The UAE is considered one of the least corrupt countries in the Middle East. It was ranked 28 out of 183 countries surveyed in Transparency International’s 2011 Corruption Perceptions Index.
Although the UAE’s constitution provides for some freedom of expression, the government has historically restricted this right in practice. The 1980 Printing and Publishing Law applies to all media and prohibits “defamatory material and negative material about presidents, friendly countries, [and] religious issues, and [prohibits] pornography.” Consequently, journalists commonly practice self-censorship, and the leading media outlets frequently publish government statements without criticism or comment. However, Dubai has a “Media Free Zone,” where print and broadcast media is produced for audiences outside of the UAE with relatively few restrictions. Throughout 2011, the government continued to consider a restrictive press law that would replace prison sentences with fines of up to $136,000 for articles deemed harmful to UAE’s economy and up to $1.35 million for those considered “insulting” to the ruling family or government. The draft law would also force journalists to reveal their sources. The law had not been adopted by year’s end. Government officials ban a variety of publications and internet websites. In April 2011, the government banned most small businesses and individuals from using secure and encrypted e-mail and internet settings on their mobile phones, allowing authorities to access most private correspondence.
The constitution provides for freedom of religion. Islam is the official religion, and the majority of citizens are Sunni Muslims. The minority Shiite Muslim sect and non-Muslims are free to worship without interference. The government controls content in nearly all Sunni mosques. Academic freedom is limited, with the Ministry of Education censoring textbooks and curriculums in both public and private schools.
The government places restrictions on freedoms of assembly and association. Public meetings require government permits. Nongovernmental organizations (NGOs) must register with the Ministry of Labor and Social Affairs, and registered NGOs reportedly receive subsidies from the government. After members of two prominent teachers’ and lawyers’ associations publicly pledged support for democratic reform in the UAE, authorities in April 2011 dissolved their elected boards of directors and replaced them with pro-regime sympathizers. In March 2011, over 130 intellectuals and activists signed a petition calling for political reforms, including the expansion of legislative powers for the FNC. Five of the country’s most outspoken reform advocates—Nasser bin Gaith, Ahmed Mansoor, Fahad Salim Dalk, Hassan Ali Al-Khamis, and Ahmed Abdul Khaleq—were subsequently arrested and convicted of insulting the country’s leaders, though they were pardoned by the president in November.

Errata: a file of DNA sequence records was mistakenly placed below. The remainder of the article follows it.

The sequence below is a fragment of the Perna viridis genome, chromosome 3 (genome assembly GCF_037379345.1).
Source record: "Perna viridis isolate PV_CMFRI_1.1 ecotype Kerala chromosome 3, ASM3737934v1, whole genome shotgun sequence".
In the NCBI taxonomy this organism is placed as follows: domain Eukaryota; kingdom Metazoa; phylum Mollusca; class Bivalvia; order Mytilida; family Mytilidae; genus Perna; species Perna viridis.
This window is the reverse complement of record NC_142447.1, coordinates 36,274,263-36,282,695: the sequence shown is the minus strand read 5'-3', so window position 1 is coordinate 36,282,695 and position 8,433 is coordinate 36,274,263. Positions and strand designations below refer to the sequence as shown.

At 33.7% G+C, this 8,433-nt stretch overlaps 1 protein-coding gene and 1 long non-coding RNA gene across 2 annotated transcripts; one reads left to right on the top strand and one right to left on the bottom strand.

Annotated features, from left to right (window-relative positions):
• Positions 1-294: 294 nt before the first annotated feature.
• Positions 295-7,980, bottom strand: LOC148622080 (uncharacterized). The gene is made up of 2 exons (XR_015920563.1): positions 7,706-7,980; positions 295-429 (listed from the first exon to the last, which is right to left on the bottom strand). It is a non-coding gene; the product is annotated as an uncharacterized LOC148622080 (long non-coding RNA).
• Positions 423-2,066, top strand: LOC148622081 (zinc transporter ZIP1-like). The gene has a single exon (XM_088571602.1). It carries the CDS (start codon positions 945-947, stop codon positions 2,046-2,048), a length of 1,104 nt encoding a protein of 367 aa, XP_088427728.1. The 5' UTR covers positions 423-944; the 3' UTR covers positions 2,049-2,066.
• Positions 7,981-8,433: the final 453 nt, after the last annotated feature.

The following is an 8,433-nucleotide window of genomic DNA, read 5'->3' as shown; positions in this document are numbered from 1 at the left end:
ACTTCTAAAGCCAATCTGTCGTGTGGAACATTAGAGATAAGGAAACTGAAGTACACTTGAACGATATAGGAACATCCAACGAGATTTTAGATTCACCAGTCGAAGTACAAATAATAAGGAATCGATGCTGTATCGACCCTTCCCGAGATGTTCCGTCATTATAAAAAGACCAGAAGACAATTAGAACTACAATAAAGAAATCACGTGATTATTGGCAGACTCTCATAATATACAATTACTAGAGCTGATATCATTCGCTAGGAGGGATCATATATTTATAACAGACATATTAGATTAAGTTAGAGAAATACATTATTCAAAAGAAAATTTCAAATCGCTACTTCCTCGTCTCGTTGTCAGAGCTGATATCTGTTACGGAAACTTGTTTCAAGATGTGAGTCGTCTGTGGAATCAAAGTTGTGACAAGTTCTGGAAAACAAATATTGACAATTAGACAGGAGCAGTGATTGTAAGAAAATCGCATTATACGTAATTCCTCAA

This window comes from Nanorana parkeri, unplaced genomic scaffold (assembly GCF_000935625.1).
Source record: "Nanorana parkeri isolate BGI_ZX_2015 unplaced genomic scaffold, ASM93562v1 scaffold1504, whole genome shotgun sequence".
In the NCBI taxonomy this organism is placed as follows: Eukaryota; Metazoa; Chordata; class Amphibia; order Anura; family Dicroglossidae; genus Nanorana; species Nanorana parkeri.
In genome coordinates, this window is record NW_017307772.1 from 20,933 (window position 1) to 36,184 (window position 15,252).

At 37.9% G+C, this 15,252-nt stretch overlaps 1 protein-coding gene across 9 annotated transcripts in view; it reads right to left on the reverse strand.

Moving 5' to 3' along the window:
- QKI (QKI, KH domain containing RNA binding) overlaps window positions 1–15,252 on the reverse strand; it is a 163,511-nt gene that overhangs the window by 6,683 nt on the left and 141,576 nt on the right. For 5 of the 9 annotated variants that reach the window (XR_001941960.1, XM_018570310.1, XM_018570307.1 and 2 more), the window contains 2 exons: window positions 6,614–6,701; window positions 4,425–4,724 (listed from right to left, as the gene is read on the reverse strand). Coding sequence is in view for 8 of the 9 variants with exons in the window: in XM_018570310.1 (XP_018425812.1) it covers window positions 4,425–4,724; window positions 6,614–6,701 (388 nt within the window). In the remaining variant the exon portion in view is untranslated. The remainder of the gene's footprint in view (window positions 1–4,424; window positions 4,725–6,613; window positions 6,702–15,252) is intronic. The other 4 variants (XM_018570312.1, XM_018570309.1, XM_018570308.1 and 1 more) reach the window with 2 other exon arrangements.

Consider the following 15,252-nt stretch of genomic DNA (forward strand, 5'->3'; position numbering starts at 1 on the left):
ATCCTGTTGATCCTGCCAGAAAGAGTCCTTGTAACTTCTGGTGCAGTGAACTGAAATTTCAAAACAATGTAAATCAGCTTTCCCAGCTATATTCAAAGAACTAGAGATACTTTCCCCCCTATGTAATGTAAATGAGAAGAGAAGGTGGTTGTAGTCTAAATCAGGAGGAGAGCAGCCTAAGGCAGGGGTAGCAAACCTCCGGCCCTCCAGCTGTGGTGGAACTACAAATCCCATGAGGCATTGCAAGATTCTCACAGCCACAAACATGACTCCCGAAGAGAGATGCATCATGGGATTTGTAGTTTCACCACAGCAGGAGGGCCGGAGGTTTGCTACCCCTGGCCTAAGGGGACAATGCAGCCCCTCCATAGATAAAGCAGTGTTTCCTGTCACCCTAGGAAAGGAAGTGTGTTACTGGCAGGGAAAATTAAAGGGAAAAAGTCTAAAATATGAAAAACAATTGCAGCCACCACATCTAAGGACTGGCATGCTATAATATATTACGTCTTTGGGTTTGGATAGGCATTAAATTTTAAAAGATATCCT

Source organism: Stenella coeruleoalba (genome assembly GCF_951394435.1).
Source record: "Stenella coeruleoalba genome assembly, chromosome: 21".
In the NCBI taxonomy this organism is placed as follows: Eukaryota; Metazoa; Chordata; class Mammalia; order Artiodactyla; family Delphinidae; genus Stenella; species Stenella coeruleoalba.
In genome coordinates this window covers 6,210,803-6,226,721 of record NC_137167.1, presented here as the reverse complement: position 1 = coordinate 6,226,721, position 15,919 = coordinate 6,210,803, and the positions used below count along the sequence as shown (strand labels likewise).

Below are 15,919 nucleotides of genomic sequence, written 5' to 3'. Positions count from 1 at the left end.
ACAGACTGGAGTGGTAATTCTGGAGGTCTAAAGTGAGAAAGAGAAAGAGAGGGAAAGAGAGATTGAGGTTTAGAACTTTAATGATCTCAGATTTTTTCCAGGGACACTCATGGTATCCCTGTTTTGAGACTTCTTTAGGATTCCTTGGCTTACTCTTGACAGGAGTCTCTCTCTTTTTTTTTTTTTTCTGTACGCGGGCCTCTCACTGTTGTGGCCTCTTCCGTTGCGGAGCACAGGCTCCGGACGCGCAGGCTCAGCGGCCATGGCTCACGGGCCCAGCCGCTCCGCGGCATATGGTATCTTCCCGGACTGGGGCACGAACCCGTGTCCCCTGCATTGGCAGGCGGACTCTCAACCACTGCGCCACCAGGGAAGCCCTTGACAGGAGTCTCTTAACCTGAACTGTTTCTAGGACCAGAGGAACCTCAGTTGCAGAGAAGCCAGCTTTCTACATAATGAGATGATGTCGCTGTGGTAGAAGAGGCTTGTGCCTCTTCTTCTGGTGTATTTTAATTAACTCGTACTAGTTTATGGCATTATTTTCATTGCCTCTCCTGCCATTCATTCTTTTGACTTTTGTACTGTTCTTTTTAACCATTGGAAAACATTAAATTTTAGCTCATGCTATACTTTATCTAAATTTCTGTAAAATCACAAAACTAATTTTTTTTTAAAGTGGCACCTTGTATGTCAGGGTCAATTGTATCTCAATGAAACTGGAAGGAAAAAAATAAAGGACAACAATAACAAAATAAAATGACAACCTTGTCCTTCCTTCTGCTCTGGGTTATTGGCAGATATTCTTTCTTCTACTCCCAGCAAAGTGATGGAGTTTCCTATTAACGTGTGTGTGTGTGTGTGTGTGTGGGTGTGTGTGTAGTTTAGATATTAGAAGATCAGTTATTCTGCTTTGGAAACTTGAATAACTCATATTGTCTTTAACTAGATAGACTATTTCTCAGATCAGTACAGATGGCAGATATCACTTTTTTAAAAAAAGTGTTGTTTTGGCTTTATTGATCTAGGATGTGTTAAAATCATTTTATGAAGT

The UAE’s mostly foreign workers do not have the right to organize, bargain collectively, or strike. Workers occasionally protest against unpaid wages and poor working and living conditions, to which the government reportedly responds with military force.
The judiciary is not independent, with court rulings subject to review by the political leadership. The legal system is divided into Sharia (Islamic law) courts, which address family and criminal matters, and secular courts, which cover civil law. Sharia courts sometimes impose flogging sentences for drug use, prostitution, and adultery. While the federal Interior Ministry oversees police forces in the country, each emirate’s force enjoys considerable autonomy. Violence within the nonindigenous community has led to arbitrary arrests and detention. Prisons in the larger emirates are overcrowded.
Discrimination against noncitizens and foreign workers, who comprise more than 80 percent of the UAE’s population, is common. Foreign workers are often subjected to harsh working conditions, physical abuse, and the withholding of passports. Stateless residents, known as bidoon, are unable to secure regular employment and face systemic discrimination. While the Interior Ministry has established methods for the bidoon to apply for citizenship, the government uses unclear criteria in approving or rejecting requests for citizenship.
The constitution does not address gender equality. Muslim women are forbidden to marry non-Muslims and are eligible for only half of their brother’s inheritance. Women are underrepresented in government, though they have received appointments at various levels in recent years. In 2008, two new women were added to the cabinet, and Abu Dhabi swore in the country’s first woman judge after the judicial law was amended to allow women to serve as prosecutors and judges. Despite a 2006 antitrafficking law and the opening of two shelters for female victims, the government has failed to adequately address human trafficking. In 2010, Anti-Slavery International posted images of alleged child jockeys used in the popular sport of camel racing, a practice that was officially banned in 2005.